By Ken Reed

Former Atlanta Falcons safety Ray Easterling killed himself in April. Late last month his widow, and the rest of us, learned that there were clear signs of chronic traumatic encephalopathy (CTE) in his brain, a progressive brain disease linked directly to repetitive blows to the head.

“It was consistent with what my expectations were,” said Dr. Gregory O’Shanick, Easterling’s neurologist. “Without question, the only time you see this is with multiple concussions.”

Mary Ann Easterling had to deal with her husband’s deteriorating condition for years. Ray Easterling, 62 when he shot himself, began suffering from dementia and depression only a decade into his retirement from the NFL.

The autopsy report, while not surprising to Easterling’s wife, was still impactful.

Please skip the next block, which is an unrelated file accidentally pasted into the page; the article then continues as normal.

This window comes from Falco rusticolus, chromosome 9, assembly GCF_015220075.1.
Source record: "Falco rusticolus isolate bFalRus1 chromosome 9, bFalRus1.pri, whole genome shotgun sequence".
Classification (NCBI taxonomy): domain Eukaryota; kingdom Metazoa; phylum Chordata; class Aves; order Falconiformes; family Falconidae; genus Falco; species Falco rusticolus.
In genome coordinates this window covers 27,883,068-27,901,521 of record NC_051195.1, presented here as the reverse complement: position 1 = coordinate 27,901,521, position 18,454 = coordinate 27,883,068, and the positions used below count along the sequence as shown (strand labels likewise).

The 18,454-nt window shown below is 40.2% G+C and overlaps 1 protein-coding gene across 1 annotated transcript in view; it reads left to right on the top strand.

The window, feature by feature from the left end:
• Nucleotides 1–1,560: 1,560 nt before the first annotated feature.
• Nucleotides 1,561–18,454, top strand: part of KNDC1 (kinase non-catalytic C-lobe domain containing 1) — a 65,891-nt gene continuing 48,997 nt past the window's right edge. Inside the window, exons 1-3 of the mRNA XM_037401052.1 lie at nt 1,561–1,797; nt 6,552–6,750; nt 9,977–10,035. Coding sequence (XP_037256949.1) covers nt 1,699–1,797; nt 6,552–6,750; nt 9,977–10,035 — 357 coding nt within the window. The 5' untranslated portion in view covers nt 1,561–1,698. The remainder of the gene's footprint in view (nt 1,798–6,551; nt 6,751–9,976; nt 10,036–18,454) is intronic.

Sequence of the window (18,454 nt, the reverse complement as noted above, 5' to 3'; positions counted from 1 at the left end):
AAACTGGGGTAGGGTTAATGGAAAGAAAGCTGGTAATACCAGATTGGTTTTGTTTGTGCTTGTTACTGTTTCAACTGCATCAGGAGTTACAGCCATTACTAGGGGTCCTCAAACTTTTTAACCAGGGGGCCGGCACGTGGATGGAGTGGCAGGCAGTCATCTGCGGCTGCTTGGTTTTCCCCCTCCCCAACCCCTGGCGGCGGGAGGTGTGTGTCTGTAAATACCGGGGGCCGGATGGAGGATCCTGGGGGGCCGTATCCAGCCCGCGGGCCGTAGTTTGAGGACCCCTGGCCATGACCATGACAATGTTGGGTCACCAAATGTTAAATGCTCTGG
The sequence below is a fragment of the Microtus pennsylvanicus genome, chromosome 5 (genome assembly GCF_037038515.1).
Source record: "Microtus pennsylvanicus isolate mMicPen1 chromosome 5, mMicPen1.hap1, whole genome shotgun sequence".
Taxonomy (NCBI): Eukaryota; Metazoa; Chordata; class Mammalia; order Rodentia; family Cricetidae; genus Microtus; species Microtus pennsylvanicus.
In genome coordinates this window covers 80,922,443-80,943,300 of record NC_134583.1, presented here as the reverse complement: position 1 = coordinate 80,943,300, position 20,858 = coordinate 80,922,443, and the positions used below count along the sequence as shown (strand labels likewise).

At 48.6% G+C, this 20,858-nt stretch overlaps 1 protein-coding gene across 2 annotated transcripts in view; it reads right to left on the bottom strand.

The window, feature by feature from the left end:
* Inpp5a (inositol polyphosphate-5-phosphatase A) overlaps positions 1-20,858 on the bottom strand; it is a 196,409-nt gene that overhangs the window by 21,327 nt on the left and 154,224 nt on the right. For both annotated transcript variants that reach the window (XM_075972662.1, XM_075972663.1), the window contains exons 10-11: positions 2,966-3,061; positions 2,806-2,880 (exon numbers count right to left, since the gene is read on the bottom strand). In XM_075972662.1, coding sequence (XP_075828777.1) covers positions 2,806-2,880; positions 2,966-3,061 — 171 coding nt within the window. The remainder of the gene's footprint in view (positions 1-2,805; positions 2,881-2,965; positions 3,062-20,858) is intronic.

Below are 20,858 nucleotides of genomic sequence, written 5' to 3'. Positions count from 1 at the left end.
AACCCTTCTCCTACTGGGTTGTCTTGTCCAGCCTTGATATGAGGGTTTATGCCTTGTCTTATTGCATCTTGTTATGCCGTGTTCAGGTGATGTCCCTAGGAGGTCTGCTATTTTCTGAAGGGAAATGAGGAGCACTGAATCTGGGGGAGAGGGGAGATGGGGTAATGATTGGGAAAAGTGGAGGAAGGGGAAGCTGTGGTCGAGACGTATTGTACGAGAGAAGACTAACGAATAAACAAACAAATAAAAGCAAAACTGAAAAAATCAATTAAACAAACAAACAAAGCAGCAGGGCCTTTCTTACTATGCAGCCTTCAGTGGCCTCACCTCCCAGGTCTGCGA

“The extent of the damage to his brain made me very sad,” said Easterline. “It amazed me to think about what he dealt with every day inside his head. It left me a little speechless.”

The NFL is being sued by more than 3,000 retired players, or their relatives, in a class-action lawsuit against the league based on how the NFL has dealt with concussions and head trauma through the years.

That lawsuit, and recent research on brain trauma, has spurred the NFL to make changes in their safety procedures, in particular relating to head trauma. That’s all well and good — especially for today’s players — but it won’t help the thousands of former players who are struggling mightily with the repercussions of having given their bodies and minds to a league that historically has been more interested in wins and profits than the wellbeing of its employees on the field.

Ken Reed, Sports Policy Director, League of Fans


Comments are closed.

Set your Twitter account name in your settings to use the TwitterBar Section.